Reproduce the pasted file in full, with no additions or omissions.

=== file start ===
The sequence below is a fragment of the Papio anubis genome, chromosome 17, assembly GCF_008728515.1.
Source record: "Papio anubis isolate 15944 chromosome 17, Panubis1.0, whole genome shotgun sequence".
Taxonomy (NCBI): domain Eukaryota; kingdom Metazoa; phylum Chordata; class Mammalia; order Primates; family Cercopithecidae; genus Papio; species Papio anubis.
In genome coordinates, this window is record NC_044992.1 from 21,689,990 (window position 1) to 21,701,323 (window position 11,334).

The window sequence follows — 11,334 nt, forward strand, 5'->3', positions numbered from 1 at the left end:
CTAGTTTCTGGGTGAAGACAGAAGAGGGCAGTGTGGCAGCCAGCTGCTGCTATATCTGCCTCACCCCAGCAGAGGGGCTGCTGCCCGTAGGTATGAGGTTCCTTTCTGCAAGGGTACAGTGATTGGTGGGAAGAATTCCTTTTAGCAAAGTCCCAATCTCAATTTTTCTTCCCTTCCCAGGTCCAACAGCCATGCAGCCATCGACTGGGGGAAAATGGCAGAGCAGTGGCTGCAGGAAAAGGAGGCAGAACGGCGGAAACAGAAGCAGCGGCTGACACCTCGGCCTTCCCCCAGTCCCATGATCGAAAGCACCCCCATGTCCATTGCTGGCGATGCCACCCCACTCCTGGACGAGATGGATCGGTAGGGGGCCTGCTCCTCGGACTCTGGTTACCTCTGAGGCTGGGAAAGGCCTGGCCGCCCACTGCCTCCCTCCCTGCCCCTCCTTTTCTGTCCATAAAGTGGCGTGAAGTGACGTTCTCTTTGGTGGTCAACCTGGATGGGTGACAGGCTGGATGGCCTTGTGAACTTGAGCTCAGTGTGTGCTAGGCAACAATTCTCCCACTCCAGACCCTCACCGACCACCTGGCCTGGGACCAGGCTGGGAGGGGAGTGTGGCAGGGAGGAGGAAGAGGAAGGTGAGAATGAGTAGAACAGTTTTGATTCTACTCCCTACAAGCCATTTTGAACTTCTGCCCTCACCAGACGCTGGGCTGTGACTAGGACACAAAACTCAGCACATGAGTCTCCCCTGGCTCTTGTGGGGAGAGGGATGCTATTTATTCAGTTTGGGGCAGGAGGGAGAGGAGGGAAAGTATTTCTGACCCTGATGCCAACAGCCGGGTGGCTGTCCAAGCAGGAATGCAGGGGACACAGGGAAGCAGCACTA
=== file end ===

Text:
The sequence below is a fragment of the Papio anubis genome, chromosome 17, assembly GCF_008728515.1.
Source record: "Papio anubis isolate 15944 chromosome 17, Panubis1.0, whole genome shotgun sequence".
Taxonomy (NCBI): domain Eukaryota; kingdom Metazoa; phylum Chordata; class Mammalia; order Primates; family Cercopithecidae; genus Papio; species Papio anubis.
In genome coordinates, this window is record NC_044992.1 from 21,689,990 (window position 1) to 21,701,323 (window position 11,334).

The window sequence follows — 11,334 nt, forward strand, 5'->3', positions numbered from 1 at the left end:
CTAGTTTCTGGGTGAAGACAGAAGAGGGCAGTGTGGCAGCCAGCTGCTGCTATATCTGCCTCACCCCAGCAGAGGGGCTGCTGCCCGTAGGTATGAGGTTCCTTTCTGCAAGGGTACAGTGATTGGTGGGAAGAATTCCTTTTAGCAAAGTCCCAATCTCAATTTTTCTTCCCTTCCCAGGTCCAACAGCCATGCAGCCATCGACTGGGGGAAAATGGCAGAGCAGTGGCTGCAGGAAAAGGAGGCAGAACGGCGGAAACAGAAGCAGCGGCTGACACCTCGGCCTTCCCCCAGTCCCATGATCGAAAGCACCCCCATGTCCATTGCTGGCGATGCCACCCCACTCCTGGACGAGATGGATCGGTAGGGGGCCTGCTCCTCGGACTCTGGTTACCTCTGAGGCTGGGAAAGGCCTGGCCGCCCACTGCCTCCCTCCCTGCCCCTCCTTTTCTGTCCATAAAGTGGCGTGAAGTGACGTTCTCTTTGGTGGTCAACCTGGATGGGTGACAGGCTGGATGGCCTTGTGAACTTGAGCTCAGTGTGTGCTAGGCAACAATTCTCCCACTCCAGACCCTCACCGACCACCTGGCCTGGGACCAGGCTGGGAGGGGAGTGTGGCAGGGAGGAGGAAGAGGAAGGTGAGAATGAGTAGAACAGTTTTGATTCTACTCCCTACAAGCCATTTTGAACTTCTGCCCTCACCAGACGCTGGGCTGTGACTAGGACACAAAACTCAGCACATGAGTCTCCCCTGGCTCTTGTGGGGAGAGGGATGCTATTTATTCAGTTTGGGGCAGGAGGGAGAGGAGGGAAAGTATTTCTGACCCTGATGCCAACAGCCGGGTGGCTGTCCAAGCAGGAATGCAGGGGACACAGGGAAGCAGCACTA